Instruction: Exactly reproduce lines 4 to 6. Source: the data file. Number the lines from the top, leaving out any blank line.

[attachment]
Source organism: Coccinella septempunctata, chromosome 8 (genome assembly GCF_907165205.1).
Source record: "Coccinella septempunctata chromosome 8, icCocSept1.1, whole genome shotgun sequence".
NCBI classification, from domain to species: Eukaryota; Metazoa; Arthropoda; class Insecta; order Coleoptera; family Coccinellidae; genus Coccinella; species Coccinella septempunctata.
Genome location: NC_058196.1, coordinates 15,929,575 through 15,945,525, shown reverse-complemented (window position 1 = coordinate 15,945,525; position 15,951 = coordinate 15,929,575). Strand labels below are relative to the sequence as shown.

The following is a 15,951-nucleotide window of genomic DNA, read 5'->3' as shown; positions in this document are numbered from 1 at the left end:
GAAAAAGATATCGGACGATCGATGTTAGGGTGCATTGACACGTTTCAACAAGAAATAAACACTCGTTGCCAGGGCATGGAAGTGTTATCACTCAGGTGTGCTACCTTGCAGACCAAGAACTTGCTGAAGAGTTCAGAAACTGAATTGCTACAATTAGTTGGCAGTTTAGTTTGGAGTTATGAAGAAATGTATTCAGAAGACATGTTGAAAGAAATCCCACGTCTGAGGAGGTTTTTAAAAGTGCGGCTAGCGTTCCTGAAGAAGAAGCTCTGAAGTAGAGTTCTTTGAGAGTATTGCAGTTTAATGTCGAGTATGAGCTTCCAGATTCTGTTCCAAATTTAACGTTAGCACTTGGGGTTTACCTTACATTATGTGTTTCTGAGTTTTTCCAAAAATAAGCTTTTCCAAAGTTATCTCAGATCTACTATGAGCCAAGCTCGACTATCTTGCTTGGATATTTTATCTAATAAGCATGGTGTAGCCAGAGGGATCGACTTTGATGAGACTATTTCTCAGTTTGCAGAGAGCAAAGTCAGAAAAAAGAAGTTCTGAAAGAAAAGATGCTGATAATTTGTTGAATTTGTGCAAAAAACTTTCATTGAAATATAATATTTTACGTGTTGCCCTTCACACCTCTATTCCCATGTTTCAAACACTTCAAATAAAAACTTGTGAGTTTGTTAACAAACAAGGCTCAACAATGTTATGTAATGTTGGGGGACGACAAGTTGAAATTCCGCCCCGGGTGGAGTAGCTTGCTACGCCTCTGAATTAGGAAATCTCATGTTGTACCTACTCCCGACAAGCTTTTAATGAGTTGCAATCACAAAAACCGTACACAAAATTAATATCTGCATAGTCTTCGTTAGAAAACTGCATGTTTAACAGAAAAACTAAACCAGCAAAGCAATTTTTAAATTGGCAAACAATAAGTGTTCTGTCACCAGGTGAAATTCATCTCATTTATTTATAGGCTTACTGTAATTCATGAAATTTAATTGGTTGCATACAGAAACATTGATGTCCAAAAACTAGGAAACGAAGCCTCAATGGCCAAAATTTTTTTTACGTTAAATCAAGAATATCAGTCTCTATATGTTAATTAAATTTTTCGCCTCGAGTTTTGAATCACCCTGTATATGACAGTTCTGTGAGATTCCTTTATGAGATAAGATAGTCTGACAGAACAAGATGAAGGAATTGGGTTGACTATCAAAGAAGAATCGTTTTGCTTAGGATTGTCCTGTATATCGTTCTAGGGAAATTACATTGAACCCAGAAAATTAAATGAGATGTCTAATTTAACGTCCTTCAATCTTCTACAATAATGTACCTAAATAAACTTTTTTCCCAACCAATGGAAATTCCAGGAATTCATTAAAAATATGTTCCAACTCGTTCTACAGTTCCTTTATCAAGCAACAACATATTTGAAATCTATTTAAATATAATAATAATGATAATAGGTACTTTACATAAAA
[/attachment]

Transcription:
Genome location: NC_058196.1, coordinates 15,929,575 through 15,945,525, shown reverse-complemented (window position 1 = coordinate 15,945,525; position 15,951 = coordinate 15,929,575). Strand labels below are relative to the sequence as shown.

The following is a 15,951-nucleotide window of genomic DNA, read 5'->3' as shown; positions in this document are numbered from 1 at the left end:
GAAAAAGATATCGGACGATCGATGTTAGGGTGCATTGACACGTTTCAACAAGAAATAAACACTCGTTGCCAGGGCATGGAAGTGTTATCACTCAGGTGTGCTACCTTGCAGACCAAGAACTTGCTGAAGAGTTCAGAAACTGAATTGCTACAATTAGTTGGCAGTTTAGTTTGGAGTTATGAAGAAATGTATTCAGAAGACATGTTGAAAGAAATCCCACGTCTGAGGAGGTTTTTAAAAGTGCGGCTAGCGTTCCTGAAGAAGAAGCTCTGAAGTAGAGTTCTTTGAGAGTATTGCAGTTTAATGTCGAGTATGAGCTTCCAGATTCTGTTCCAAATTTAACGTTAGCACTTGGGGTTTACCTTACATTATGTGTTTCTGAGTTTTTCCAAAAATAAGCTTTTCCAAAGTTATCTCAGATCTACTATGAGCCAAGCTCGACTATCTTGCTTGGATATTTTATCTAATAAGCATGGTGTAGCCAGAGGGATCGACTTTGATGAGACTATTTCTCAGTTTGCAGAGAGCAAAGTCAGAAAAAAGAAGTTCTGAAAGAAAAGATGCTGATAATTTGTTGAATTTGTGCAAAAAACTTTCATTGAAATATAATATTTTACGTGTTGCCCTTCACACCTCTATTCCCATGTTTCAAACACTTCAAATAAAAACTTGTGAGTTTGTTAACAAACAAGGCTCAACAATGTTATGTAATGTTGGGGGACGACAAGTTGAAATTCCGCCCCGGGTGGAGTAGCTTGCTACGCCTCTGAATTAGGAAATCTCATGTTGTACCTACTCCCGACAAGCTTTTAATGAGTTGCAATCACAAAAACCGTACACAAAATTAATATCTGCATAGTCTTCGTTAGAAAACTGCATGTTTAACAGAAAAACTAAACCAGCAAAGCAATTTTTAAATTGGCAAACAATAAGTGTTCTGTCACCAGGTGAAATTCATCTCATTTATTTATAGGCTTACTGTAATTCATGAAATTTAATTGGTTGCATACAGAAACATTGATGTCCAAAAACTAGGAAACGAAGCCTCAATGGCCAAAATTTTTTTTACGTTAAATCAAGAATATCAGTCTCTATATGTTAATTAAATTTTTCGCCTCGAGTTTTGAATCACCCTGTATATGACAGTTCTGTGAGATTCCTTTATGAGATAAGATAGTCTGACAGAACAAGATGAAGGAATTGGGTTGACTATCAAAGAAGAATCGTTTTGCTTAGGATTGTCCTGTATATCGTTCTAGGGAAATTACATTGAACCCAGAAAATTAAATGAGATGTCTAATTTAACGTCCTTCAATCTTCTACAATAATGTACCTAAATAAACTTTTTTCCCAACCAATGGAAATTCCAGGAATTCATTAAAAATATGTTCCAACTCGTTCTACAGTTCCTTTATCAAGCAACAACATATTTGAAATCTATTTAAATATAATAATAATGATAATAGGTACTTTACATAAAA